Free Public Transport

Making buses and all other public transport apart from high-speed trains and planes free is a good economic proposition anywhere, regardless of the size of the country and the wealth of the population – except where people are so poor they don’t normally travel at all, and there you might want to provide free public transport anyway.

You’ll always get objections from car users who don’t want to use public transport, but they benefit in reduced congestion which saves them time and fuel. They’re probably still out of pocket because of the increase in taxes, but that’s the price of having private transport. Everyone else is in pocket – their increased tax bill is far smaller than their saving in fares or motoring costs, because the actual resource and environmental cost of the combined system is less. You also save all the costs of actually collecting fares.

The benefits are potentially huge:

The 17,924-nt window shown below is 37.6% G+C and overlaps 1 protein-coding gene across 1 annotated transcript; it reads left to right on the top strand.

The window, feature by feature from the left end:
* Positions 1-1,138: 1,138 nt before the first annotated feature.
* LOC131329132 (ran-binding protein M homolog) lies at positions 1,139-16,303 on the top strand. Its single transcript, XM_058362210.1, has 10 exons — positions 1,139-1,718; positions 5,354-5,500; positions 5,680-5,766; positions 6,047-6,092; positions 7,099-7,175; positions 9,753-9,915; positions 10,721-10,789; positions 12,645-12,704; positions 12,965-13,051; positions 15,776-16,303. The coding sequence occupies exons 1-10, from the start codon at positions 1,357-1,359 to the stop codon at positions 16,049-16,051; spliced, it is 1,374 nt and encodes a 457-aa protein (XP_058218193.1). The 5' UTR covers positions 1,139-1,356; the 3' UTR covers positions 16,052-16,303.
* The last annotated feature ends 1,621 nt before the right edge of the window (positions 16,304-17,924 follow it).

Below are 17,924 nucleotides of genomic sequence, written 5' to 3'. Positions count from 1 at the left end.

This should be done before, or at the same time as, putting up fossil fuel taxes. Best not to try to force people to go green without some carrots as well as sticks.

In some places it might be desirable to charge fares at peak times, to manage demand. This should be regarded as a last resort, or a temporary measure, because it has costs, in infrastructure, labour, and inconvenience.

The reason I exclude high-speed trains and planes is that they’re environmentally unfriendly – wasteful of energy. I’d make an exception for high-speed trains on routes where there isn’t a more environmentally friendly alternative, such as a normal speed train.

It’s worth thinking about how air travel manages to be so cheap: airlines don’t pay tax on their fuel! What a terrible anomaly in an age when people are becoming conscious of the environmental impact of fossil fuel combustion.

Airlines are sometimes subsidized by tourist destinations too – either directly, or through subsidies to airports.